Dr Qian Wu
DNA double-strand breaks (DSBs) and Interstrand crosslinks (ICLs) are highly toxic DNA lesions for cells. Ionizing radiation (IR) from radiotherapy and chemical crosslinking agents from chemotherapy generate large amount of DSBs and ICLs in order to kill cancer cells, which are under high replication stress. Radiotherapy or chemotherapy treats around a third of cancer patients in the UK each year. DNA damage response (DDR) and repair play critical roles in influencing the efficiency and sensitivity of these cancer treatments. At the same time, the differences between DDR and repair function in normal vs. tumour cells allowed the creation of a new class of targeted anti-cancer drugs called PARP (poly ADP ribose polymerase) inhibitor (PARPi) through a principle called synthetic lethality. However, intrinsic or acquired resistance to these drugs occurs in many patients causing a lack of response or tumour regrowth. We therefore aim to understand the basic mechanisms of DNA repair that underpin disease outcomes by combining structure determination, protein tool development and in vitro/cellular characterisation.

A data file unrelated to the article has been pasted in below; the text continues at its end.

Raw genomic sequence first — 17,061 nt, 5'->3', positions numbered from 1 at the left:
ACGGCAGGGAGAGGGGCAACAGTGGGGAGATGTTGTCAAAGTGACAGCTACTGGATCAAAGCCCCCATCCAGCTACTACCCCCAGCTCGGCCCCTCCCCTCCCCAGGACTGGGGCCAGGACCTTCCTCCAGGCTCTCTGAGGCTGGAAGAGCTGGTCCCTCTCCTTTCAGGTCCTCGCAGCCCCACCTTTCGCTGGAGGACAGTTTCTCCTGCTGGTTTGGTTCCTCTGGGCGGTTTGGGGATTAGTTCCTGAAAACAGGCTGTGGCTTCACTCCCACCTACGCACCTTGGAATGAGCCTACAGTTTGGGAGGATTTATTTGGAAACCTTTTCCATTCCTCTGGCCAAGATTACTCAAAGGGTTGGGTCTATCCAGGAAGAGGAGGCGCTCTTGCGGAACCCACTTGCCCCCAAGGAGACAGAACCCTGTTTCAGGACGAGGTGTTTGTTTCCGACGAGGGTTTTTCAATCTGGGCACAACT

Current major projects
- Understanding and Controlling DNA repair pathway choice for double-strand breaks
- Defining the structural mechanism of the cellular response to DNA interstrand crosslink lesions
Detailed research programme
Non-homologous end joining (NHEJ) and homologous recombination (HR) are the two major pathways for repairing DSBs, which differ in their accuracy and speed. The condition of the DNA ends is a key factor that regulates the pathway choice between NHEJ and HR. The choice between DNA repair pathways has a direct effect on cancer treatments, especially for the therapeutic efficacy of PARPi in cancer patients with BRCA1/2 mutations. This project aims to help solve this problem by studying a newly discovered player in DDR: the Shieldin complex. Shieldin (SHLD1, SHLD2, SHLD3 and REV7) is part of the 53BP1 signalling that promotes NHEJ, and mutations in Shieldin alter the efficiency of cancer cells responding to PARPi and other anti-cancer drugs.
This project focuses on a structurally uncharacterised DDR protein complex called SLF1-SLF2 (SMC5/6 localization factor 1 and 2). This complex is recruited when DNA replication fork progression is blocked by ICLs. Knockdown of SLF1 or SLF2 levels in cells increases the number of chromosomal aberrations induced by the crosslinking and anti-cancer drug mitomycin C, suggesting that SLF1 and SLF2 are important for maintenance of genome stability. Why SLF1-SLF2 is essential for stabilising RAD18 and SMC5/6 together at the DNA damage site to mediate this protection against replication-associated genotoxic stress and sister chromatid exchange is unknown. This project will define this key missing structural and functional information in order to provide a mechanistic model for the function of SLF1-SLF2 complex.